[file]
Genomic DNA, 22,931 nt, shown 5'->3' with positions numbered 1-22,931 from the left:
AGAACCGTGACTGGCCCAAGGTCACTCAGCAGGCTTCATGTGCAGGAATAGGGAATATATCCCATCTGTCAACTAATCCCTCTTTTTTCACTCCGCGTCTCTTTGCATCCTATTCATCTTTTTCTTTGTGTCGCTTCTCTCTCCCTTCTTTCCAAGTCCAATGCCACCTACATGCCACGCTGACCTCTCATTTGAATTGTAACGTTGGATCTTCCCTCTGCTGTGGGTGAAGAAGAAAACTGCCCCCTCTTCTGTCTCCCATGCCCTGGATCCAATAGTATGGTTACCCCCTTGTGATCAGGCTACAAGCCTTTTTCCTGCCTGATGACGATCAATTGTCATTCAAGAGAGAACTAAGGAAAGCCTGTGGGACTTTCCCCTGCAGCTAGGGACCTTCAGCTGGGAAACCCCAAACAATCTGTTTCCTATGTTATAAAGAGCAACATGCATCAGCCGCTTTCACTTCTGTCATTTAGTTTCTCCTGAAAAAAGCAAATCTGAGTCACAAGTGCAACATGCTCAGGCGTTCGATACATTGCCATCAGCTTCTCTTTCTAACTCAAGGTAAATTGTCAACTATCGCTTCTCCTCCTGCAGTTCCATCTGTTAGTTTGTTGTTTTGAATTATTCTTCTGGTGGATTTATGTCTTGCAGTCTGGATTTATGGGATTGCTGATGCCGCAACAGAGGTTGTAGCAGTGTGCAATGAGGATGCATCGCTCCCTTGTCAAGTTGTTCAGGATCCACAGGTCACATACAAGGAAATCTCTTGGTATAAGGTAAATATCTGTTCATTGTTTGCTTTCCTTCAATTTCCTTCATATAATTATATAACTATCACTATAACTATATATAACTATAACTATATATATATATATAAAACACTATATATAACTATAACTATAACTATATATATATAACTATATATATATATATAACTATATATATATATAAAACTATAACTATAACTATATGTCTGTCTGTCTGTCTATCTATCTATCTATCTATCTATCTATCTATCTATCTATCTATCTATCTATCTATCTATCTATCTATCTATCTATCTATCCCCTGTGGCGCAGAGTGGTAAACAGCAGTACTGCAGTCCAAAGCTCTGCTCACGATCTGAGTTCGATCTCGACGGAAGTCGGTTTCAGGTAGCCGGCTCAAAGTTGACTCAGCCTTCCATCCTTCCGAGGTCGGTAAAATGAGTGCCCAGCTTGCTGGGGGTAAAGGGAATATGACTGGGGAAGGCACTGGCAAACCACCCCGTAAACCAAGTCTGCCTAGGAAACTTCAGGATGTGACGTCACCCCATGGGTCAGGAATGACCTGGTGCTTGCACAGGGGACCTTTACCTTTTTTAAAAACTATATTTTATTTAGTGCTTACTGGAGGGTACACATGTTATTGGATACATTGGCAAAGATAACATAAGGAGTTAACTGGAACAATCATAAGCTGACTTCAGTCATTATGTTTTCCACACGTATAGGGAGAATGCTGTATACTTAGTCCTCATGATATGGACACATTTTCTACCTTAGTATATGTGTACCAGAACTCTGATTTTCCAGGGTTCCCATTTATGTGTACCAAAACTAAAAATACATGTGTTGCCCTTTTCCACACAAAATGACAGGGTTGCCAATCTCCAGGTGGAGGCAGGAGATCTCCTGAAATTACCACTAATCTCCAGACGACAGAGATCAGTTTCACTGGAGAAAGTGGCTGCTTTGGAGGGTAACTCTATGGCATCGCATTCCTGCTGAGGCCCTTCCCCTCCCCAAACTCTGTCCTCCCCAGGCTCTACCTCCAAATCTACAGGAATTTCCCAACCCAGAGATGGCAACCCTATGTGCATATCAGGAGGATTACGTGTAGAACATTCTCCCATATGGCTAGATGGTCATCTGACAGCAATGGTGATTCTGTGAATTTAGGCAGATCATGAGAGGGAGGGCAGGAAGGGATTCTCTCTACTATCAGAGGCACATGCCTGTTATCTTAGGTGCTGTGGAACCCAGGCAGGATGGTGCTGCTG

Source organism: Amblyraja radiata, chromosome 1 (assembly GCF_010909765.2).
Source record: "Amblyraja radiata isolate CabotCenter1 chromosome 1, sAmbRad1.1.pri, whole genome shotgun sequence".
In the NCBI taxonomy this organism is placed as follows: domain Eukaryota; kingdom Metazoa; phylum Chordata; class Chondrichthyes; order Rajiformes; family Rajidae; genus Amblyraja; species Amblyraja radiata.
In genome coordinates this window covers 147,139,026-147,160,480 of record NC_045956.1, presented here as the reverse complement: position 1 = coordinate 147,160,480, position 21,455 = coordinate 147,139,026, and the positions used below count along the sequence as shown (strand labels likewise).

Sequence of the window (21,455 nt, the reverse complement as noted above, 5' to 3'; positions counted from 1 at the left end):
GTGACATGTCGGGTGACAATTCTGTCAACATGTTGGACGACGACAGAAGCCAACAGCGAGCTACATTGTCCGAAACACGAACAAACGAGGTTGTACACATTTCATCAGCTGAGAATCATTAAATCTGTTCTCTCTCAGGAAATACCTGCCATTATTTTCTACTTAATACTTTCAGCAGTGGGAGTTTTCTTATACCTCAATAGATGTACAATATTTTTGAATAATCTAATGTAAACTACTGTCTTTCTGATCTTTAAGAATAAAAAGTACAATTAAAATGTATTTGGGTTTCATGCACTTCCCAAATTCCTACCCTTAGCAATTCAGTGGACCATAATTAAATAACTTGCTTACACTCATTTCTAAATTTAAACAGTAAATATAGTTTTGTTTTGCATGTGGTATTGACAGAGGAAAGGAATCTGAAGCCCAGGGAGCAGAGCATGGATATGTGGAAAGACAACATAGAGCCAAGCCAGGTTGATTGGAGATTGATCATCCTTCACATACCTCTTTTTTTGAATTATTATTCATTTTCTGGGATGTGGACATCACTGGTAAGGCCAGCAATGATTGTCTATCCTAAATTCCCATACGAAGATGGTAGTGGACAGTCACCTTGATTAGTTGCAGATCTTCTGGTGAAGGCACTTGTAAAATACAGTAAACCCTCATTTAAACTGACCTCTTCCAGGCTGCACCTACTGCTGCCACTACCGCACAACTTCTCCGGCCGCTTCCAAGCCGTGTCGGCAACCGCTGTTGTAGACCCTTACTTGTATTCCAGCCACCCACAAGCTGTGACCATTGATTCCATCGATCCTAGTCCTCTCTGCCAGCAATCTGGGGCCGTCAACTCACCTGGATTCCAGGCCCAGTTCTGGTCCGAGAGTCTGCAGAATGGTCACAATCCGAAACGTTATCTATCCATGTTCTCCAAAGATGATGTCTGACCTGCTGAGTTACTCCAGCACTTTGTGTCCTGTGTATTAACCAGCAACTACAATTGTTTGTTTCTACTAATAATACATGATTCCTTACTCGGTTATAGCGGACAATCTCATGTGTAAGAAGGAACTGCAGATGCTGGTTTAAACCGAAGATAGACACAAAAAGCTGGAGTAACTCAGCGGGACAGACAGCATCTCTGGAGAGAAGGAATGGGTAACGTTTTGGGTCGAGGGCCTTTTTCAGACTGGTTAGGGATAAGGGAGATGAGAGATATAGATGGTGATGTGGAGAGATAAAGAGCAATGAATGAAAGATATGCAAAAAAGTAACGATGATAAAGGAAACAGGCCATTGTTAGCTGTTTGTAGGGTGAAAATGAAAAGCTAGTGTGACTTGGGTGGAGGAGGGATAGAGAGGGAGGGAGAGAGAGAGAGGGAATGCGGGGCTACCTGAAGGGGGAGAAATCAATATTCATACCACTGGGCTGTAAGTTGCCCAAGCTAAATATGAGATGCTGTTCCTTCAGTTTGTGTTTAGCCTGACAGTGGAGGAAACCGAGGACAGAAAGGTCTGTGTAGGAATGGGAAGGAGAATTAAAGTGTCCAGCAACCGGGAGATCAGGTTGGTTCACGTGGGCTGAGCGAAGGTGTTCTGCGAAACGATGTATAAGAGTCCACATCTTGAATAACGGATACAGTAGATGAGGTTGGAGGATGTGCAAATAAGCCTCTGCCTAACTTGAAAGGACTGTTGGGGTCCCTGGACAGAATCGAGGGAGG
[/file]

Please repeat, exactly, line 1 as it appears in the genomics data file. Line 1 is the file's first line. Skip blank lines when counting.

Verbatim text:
Genomic DNA, 22,931 nt, shown 5'->3' with positions numbered 1-22,931 from the left: